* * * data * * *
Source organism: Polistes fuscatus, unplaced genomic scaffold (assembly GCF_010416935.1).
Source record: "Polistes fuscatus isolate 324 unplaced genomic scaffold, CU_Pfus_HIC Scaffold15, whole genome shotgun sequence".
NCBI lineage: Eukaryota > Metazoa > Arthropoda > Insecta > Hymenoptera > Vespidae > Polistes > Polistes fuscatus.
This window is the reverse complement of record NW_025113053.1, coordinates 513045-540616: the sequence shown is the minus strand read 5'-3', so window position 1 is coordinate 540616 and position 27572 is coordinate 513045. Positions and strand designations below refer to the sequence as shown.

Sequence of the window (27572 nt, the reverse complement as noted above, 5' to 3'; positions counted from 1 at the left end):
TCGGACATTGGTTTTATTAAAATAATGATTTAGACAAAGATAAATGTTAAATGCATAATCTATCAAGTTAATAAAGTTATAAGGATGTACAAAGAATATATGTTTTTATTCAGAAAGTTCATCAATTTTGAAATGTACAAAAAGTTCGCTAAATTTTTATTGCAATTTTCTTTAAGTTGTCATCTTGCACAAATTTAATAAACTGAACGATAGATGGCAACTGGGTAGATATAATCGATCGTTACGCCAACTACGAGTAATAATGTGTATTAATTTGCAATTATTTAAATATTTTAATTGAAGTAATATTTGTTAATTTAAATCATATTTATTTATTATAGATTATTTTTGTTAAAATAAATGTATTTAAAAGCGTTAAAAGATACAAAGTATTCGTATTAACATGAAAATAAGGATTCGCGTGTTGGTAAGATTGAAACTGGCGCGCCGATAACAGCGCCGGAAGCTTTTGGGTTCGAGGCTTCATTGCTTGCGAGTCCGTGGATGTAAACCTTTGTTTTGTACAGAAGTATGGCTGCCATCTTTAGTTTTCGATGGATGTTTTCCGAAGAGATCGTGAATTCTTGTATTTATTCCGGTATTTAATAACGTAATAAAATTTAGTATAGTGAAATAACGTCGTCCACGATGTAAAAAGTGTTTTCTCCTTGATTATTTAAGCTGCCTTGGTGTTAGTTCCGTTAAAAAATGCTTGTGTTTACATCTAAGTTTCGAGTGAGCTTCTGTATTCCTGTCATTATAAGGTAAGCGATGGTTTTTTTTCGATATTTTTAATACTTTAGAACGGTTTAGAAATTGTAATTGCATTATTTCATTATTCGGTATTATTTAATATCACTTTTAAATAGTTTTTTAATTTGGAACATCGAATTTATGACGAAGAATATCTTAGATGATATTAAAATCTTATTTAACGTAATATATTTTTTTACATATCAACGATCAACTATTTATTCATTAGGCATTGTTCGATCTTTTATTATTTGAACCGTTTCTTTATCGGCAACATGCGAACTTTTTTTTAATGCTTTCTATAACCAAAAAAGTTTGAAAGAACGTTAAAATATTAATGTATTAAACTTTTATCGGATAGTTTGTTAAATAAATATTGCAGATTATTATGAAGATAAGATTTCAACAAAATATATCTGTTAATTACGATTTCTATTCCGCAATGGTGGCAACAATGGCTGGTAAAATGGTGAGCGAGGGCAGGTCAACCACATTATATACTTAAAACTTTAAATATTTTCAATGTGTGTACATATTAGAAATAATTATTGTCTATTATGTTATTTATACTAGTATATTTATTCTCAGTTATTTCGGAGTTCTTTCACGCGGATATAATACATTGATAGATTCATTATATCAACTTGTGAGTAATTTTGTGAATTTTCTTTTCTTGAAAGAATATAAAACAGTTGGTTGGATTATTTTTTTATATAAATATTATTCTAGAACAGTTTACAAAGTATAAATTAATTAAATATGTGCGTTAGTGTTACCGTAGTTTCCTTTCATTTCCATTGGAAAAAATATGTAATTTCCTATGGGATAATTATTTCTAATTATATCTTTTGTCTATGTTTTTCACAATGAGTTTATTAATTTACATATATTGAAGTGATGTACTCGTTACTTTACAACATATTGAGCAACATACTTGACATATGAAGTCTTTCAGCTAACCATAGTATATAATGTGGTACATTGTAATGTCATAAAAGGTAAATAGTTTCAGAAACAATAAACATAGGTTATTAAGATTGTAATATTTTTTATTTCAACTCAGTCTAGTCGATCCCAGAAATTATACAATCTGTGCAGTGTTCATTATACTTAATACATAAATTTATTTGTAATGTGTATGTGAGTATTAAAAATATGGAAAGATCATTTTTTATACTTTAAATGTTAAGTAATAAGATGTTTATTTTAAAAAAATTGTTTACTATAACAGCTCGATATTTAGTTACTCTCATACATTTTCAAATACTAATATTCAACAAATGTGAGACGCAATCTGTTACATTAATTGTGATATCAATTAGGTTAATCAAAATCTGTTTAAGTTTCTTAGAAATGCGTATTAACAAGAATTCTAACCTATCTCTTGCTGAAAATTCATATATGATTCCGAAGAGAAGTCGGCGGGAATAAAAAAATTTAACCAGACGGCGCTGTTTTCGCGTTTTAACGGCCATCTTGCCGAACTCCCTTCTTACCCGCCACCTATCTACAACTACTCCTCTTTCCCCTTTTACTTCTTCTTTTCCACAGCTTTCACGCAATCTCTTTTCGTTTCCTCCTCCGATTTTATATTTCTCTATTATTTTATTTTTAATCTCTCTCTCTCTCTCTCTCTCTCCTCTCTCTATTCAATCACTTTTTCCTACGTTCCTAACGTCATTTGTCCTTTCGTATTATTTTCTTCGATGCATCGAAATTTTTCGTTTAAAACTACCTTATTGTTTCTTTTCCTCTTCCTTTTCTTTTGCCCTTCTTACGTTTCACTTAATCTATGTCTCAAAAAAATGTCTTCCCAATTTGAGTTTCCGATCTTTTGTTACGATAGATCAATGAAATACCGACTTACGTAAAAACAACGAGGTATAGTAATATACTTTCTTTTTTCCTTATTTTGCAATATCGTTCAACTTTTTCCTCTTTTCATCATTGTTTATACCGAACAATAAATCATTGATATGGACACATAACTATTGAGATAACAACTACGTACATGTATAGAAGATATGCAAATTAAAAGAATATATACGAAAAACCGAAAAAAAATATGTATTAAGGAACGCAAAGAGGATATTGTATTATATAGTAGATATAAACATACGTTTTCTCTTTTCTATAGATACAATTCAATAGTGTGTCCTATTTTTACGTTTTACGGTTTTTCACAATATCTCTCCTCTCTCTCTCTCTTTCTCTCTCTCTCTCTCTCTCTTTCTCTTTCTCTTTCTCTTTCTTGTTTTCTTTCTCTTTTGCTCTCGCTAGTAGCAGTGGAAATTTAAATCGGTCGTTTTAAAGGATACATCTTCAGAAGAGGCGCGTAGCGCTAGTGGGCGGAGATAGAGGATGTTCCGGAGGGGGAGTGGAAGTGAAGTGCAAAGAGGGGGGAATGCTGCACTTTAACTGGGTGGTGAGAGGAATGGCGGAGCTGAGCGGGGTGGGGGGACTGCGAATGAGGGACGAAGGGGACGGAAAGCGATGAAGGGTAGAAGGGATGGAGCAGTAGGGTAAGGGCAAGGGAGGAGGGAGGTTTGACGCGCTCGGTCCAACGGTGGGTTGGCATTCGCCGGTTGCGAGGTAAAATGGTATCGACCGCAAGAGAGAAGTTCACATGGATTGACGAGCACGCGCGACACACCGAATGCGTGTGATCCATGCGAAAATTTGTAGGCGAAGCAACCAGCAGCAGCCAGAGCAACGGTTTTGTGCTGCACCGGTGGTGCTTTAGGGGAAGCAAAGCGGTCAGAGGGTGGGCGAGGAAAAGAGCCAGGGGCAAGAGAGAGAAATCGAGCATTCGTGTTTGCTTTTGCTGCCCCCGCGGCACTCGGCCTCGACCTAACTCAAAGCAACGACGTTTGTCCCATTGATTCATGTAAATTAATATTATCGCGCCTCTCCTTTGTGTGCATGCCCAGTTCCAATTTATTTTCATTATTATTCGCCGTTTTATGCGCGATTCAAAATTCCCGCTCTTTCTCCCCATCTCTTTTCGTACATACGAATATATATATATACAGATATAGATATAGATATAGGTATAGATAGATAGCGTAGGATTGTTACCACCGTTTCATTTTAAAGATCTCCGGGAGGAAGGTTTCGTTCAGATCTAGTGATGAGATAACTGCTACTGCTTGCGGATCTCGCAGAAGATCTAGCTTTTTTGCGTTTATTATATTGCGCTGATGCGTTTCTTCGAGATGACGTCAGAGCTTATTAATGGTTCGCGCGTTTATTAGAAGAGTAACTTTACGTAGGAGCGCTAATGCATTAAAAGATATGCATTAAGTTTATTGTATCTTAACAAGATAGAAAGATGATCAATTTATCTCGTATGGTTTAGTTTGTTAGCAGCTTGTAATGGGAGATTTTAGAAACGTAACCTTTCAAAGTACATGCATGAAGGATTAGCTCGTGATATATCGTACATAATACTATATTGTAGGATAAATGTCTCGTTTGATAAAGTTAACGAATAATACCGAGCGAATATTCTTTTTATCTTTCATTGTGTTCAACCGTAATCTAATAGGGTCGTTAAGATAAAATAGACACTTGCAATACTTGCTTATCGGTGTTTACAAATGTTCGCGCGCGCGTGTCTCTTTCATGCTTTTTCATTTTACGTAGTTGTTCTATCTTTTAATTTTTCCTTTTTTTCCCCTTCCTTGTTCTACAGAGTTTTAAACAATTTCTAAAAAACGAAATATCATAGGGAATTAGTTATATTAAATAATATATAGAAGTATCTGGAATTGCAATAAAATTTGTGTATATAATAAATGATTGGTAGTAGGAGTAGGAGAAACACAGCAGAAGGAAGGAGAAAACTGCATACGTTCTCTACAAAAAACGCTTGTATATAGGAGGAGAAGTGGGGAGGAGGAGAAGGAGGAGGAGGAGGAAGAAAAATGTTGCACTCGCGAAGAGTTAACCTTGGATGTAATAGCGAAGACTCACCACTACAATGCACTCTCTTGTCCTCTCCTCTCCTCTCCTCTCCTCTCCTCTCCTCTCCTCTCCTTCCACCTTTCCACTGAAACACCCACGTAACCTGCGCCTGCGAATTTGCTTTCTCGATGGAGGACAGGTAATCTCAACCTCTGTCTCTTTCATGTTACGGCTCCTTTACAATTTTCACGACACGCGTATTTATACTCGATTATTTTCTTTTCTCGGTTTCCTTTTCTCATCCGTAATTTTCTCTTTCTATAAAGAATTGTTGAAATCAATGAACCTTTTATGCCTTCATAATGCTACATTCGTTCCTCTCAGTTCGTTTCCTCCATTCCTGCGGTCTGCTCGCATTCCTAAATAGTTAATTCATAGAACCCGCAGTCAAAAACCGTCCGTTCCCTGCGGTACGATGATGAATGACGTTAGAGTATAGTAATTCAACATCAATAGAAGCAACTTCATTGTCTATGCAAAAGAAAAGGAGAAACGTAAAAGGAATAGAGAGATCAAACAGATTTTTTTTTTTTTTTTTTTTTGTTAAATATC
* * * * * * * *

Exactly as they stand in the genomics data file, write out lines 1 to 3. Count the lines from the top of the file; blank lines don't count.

Source organism: Polistes fuscatus, unplaced genomic scaffold (assembly GCF_010416935.1).
Source record: "Polistes fuscatus isolate 324 unplaced genomic scaffold, CU_Pfus_HIC Scaffold15, whole genome shotgun sequence".
NCBI lineage: Eukaryota > Metazoa > Arthropoda > Insecta > Hymenoptera > Vespidae > Polistes > Polistes fuscatus.